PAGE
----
We Might Be Able to See a Blood Moon from S’pore on 8 Nov


Someone forgot to give the moon the memo that Halloween is in October, not November.

But if you missed out on celebrating Halloween or feeling a little extra quirky, then maybe this is a great opportunity for you to dress up and have a little spooky photoshoot session.

My recommendation: a werewolf costume.

Everything About the Blood Moon Happening on 8 Nov

The Blood Moon, or more accurately, the Total Lunar Eclipse, will be taking place on the evening of 8 November.

The celestial phenomenon occurs when the moon enters the umbra, or inner region, of the Earth’s shadow. Here, the moon’s surface receives lesser than the usual amount of sunlight that travels through Earth’s atmosphere and is weakly illuminated.

Generally, blue and violets have shorter wavelengths than red and orange and scatter more readily than hues with longer wavelengths. During a lunar eclipse, the moon appears orange or reddish because longer wavelengths penetrate Earth’s atmosphere while shorter wavelengths have scattered away.

The moon will appear redder during an eclipse if there is more dust or cloud cover in Earth’s atmosphere.

Image: Chris Harwood/ Shuttershock.com

Unlike previous lunar eclipses, the one happening soon might be more challenging than usual.

The eclipse will begin as a Penumbral Eclipse at 4.02pm (SGT) and slowly transition to a Partial Eclipse at 5.09pm. The Full Eclipse only occurs at 6.16pm, but it will not be visible to the naked eye as the Moon will only rise at 6.46pm.

Even then, the Moon will appear dark as it rises to an altitude (~30°) at 9 pm.

The Full Eclipse phase is expected to conclude at 7.41pm. Then, at 8.49pm, the Partial eclipse phase ends, followed by the Penumbral Ecsplie phase at 9.56pm.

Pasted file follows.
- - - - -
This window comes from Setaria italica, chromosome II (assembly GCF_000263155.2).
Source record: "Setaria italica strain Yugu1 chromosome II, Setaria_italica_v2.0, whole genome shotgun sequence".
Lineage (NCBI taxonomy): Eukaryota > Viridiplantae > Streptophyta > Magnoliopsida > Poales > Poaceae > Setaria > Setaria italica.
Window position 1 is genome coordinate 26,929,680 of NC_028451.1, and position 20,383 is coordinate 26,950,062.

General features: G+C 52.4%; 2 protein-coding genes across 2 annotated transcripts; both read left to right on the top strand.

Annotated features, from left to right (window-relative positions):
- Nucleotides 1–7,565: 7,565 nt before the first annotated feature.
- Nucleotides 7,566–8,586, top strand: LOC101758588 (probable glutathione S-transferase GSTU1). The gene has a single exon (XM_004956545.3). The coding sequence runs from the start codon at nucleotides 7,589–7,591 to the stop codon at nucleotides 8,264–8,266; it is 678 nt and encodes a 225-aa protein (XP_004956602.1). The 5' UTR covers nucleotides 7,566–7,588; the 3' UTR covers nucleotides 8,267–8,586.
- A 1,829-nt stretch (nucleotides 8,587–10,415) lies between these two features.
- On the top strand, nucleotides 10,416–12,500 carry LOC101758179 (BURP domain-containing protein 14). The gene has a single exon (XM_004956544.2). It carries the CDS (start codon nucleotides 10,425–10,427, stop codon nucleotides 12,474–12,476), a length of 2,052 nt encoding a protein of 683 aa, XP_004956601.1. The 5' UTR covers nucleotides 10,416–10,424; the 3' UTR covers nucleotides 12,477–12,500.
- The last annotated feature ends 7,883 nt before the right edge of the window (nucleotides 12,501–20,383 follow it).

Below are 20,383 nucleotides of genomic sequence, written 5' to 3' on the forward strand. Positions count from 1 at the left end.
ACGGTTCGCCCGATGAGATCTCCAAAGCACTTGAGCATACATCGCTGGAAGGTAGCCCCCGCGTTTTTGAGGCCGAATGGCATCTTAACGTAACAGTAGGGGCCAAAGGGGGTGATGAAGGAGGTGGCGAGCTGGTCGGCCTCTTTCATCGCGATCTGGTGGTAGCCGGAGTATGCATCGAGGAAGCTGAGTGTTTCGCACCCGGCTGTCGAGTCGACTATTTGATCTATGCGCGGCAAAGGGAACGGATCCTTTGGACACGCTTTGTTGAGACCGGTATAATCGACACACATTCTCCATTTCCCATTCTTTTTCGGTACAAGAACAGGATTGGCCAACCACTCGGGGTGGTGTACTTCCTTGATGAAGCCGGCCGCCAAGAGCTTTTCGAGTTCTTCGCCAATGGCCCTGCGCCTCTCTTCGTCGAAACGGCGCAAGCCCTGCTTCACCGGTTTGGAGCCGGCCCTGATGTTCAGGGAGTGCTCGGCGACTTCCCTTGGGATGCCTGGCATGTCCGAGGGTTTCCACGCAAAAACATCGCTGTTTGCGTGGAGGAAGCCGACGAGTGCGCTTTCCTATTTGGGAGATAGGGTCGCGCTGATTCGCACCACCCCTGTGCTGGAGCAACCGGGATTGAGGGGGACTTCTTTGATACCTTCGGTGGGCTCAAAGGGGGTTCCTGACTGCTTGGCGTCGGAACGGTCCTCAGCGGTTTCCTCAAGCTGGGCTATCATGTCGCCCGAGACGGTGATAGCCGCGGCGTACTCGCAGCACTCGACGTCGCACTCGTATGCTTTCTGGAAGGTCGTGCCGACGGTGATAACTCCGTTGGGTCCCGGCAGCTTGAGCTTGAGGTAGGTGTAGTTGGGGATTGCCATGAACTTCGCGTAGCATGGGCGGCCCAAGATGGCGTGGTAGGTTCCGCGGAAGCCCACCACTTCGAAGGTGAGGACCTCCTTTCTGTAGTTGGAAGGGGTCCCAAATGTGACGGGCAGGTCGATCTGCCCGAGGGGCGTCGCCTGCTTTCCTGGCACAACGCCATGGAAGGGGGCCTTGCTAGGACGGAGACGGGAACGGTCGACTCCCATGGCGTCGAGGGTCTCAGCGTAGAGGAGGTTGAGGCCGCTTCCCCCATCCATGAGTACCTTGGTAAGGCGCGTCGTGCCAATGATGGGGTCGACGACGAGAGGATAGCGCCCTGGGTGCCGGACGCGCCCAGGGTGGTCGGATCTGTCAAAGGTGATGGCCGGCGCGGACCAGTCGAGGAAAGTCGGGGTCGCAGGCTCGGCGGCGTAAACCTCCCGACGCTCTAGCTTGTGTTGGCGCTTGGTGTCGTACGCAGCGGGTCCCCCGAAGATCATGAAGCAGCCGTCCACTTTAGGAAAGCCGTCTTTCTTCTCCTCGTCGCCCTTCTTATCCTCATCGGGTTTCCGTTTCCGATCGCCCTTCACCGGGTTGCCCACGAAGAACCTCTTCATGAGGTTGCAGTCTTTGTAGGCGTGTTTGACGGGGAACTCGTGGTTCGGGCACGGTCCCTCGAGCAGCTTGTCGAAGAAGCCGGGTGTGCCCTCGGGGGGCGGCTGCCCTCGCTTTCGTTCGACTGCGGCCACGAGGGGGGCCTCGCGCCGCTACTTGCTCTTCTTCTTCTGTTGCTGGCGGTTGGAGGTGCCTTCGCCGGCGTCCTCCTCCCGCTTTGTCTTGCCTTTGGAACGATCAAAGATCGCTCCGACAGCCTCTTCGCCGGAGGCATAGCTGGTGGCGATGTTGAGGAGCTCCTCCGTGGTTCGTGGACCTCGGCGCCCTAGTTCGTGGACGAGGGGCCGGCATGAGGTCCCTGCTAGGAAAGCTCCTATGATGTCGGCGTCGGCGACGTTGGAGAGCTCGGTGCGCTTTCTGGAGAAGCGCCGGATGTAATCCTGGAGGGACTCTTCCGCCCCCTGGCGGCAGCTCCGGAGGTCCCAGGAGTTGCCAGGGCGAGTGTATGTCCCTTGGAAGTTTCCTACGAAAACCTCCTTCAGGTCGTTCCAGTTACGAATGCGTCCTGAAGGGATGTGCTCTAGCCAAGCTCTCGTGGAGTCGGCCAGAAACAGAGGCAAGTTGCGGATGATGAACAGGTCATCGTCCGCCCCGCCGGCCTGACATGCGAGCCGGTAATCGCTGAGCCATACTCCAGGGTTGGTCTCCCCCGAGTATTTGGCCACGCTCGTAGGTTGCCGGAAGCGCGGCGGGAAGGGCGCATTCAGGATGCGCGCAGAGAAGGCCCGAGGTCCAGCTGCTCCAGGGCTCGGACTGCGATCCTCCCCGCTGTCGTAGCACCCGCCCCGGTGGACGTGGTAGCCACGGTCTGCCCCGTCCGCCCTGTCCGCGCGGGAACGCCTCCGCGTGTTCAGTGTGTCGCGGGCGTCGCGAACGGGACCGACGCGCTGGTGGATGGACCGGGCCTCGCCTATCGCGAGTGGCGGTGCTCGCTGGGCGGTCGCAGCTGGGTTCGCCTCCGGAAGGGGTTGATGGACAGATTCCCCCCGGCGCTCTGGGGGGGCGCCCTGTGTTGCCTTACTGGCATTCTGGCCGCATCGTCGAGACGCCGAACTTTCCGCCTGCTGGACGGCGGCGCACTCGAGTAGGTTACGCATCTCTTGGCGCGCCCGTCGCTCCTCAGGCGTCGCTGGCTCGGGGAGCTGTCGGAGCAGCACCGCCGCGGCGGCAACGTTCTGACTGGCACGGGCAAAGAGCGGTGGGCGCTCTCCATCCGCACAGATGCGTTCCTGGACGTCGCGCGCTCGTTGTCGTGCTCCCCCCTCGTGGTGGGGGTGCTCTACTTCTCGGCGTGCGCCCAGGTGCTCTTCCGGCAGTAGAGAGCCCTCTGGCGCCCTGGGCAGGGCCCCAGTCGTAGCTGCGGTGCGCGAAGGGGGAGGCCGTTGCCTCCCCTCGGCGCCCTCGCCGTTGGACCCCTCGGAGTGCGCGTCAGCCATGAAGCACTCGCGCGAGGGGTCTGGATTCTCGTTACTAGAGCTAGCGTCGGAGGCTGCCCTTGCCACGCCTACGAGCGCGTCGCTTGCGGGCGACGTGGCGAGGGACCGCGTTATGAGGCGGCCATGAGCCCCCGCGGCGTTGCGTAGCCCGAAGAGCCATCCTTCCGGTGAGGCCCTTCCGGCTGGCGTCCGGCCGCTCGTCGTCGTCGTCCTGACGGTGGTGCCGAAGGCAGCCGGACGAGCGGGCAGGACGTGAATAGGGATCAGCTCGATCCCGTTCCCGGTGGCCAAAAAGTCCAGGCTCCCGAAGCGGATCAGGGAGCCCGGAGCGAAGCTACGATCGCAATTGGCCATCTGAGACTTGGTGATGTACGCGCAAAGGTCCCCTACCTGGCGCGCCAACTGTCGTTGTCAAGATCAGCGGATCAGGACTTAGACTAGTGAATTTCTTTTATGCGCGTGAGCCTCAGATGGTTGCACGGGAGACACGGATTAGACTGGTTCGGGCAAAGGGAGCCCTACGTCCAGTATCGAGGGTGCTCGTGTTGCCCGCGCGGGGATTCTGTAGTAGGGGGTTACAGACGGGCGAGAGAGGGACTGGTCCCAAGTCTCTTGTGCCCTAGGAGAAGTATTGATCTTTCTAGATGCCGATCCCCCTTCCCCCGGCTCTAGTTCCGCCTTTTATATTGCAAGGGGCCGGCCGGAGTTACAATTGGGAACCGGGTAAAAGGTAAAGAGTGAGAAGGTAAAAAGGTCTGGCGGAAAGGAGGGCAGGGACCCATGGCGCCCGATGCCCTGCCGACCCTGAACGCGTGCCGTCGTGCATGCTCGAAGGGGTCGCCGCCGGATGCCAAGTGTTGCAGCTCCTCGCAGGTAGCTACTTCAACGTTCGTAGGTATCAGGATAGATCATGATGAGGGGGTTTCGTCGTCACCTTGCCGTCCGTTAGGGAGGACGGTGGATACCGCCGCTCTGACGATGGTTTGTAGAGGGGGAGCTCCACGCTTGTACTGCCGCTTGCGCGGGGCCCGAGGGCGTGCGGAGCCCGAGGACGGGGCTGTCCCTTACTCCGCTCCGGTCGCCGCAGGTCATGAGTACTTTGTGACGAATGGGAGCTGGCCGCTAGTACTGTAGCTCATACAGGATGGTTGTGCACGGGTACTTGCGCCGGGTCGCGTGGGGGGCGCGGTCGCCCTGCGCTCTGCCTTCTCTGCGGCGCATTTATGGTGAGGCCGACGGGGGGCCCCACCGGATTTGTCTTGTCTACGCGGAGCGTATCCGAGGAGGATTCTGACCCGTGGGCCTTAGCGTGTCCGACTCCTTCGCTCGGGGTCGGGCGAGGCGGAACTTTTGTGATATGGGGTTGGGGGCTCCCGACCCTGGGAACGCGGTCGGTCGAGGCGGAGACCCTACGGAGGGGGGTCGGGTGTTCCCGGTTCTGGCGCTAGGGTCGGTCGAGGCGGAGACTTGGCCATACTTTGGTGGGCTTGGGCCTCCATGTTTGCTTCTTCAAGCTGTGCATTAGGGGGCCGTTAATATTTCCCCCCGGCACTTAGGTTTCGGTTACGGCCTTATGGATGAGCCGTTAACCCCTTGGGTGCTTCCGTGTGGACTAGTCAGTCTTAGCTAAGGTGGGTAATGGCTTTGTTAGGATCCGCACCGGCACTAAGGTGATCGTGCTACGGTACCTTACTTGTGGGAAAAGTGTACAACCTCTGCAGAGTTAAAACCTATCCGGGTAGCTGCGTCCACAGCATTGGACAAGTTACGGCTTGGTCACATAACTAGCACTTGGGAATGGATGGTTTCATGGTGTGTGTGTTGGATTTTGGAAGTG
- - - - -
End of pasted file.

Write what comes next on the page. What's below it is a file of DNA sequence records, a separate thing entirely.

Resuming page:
Catching a Good View of the Moon

If catching the right timing for moon viewing sounds hard enough, the Science Centre Singapore announced that they will not be holding a viewing event to observe this lunar eclipse.

Instead, they recommend interested viewers to try their luck by heading somewhere with a clear view of the “Eastern Horizon” (someplace opposite where the Sun sets).

Do make sure to choose a location free from obstructions like buildings or trees, preferably one that is elevated, and arrive there no later than 7 pm.

If you are a noob and don’t know where the sweet viewing spots are in Singapore, fret not.


For those living in the west, West Coast Park is the place to go catch this phenomenon in action. There is even a Mcdonald’s located within the park, perfect for supper moments.

East-side dwellers can consider heading down to Changi Broadwalk. The location provides a breathtaking view of Singapore’s coastline and is a fair distance from the city centre’s dazzling lights.

Over at the north, the Yishun Dam is an excellent location for moon-viewing, despite the fact that it may be a little remote and challenging to get to. But the area makes it so worth it since it’s fairly calm and great for conversations with friends in peace.

For a sweeter viewing experience, do remember to bring a pair of binoculars so that you can truly witness the moon in all its glory.

If you’re going through a heartbreak right now, I recommend you come down and pretend you’re in your Carrie villain era


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Featured Image: Chris Harwood/ Shuttershock.com